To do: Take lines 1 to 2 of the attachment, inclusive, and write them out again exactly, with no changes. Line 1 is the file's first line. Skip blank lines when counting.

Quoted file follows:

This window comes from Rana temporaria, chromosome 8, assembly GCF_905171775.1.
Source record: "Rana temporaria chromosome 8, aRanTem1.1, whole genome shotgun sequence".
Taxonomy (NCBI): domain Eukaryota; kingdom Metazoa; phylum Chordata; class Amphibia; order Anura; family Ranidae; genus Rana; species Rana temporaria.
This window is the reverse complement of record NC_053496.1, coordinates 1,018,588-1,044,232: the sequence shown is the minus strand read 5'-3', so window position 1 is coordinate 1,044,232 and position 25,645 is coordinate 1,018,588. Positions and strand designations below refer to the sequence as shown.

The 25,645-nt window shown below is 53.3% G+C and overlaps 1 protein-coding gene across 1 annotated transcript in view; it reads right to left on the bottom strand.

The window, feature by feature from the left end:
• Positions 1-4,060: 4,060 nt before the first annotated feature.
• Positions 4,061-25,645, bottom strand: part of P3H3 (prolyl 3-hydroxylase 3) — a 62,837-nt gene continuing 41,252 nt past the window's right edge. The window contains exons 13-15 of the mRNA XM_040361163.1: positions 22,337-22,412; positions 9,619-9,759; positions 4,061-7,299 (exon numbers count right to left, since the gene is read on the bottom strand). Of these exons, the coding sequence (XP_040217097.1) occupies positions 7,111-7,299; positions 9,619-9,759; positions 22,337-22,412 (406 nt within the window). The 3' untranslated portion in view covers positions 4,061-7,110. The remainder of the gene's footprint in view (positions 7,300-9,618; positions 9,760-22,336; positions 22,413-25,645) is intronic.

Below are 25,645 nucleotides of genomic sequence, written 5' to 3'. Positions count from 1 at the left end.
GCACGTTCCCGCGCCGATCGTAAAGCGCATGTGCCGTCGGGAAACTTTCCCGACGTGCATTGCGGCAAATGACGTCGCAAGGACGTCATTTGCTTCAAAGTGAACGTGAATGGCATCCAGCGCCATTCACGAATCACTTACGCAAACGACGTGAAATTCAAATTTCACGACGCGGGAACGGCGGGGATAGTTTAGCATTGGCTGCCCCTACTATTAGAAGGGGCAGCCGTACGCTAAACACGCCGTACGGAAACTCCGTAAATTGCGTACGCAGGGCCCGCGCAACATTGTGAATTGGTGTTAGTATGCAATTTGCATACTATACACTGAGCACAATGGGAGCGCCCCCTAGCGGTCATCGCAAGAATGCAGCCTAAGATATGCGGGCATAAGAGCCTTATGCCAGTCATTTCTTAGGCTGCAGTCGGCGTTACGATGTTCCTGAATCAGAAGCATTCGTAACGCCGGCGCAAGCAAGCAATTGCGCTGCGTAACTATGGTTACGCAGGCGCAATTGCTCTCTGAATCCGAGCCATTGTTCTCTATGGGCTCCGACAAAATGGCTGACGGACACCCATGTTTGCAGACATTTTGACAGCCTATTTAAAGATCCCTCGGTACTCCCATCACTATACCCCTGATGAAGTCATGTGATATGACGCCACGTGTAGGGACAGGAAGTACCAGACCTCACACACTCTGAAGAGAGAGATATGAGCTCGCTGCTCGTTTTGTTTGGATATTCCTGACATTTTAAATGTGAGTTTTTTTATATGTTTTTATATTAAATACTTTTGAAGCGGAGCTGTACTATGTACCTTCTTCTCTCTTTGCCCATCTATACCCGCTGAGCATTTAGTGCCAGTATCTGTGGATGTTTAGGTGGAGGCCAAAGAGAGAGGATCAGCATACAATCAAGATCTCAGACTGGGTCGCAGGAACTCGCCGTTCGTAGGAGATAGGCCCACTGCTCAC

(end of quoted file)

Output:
This window comes from Rana temporaria, chromosome 8, assembly GCF_905171775.1.
Source record: "Rana temporaria chromosome 8, aRanTem1.1, whole genome shotgun sequence".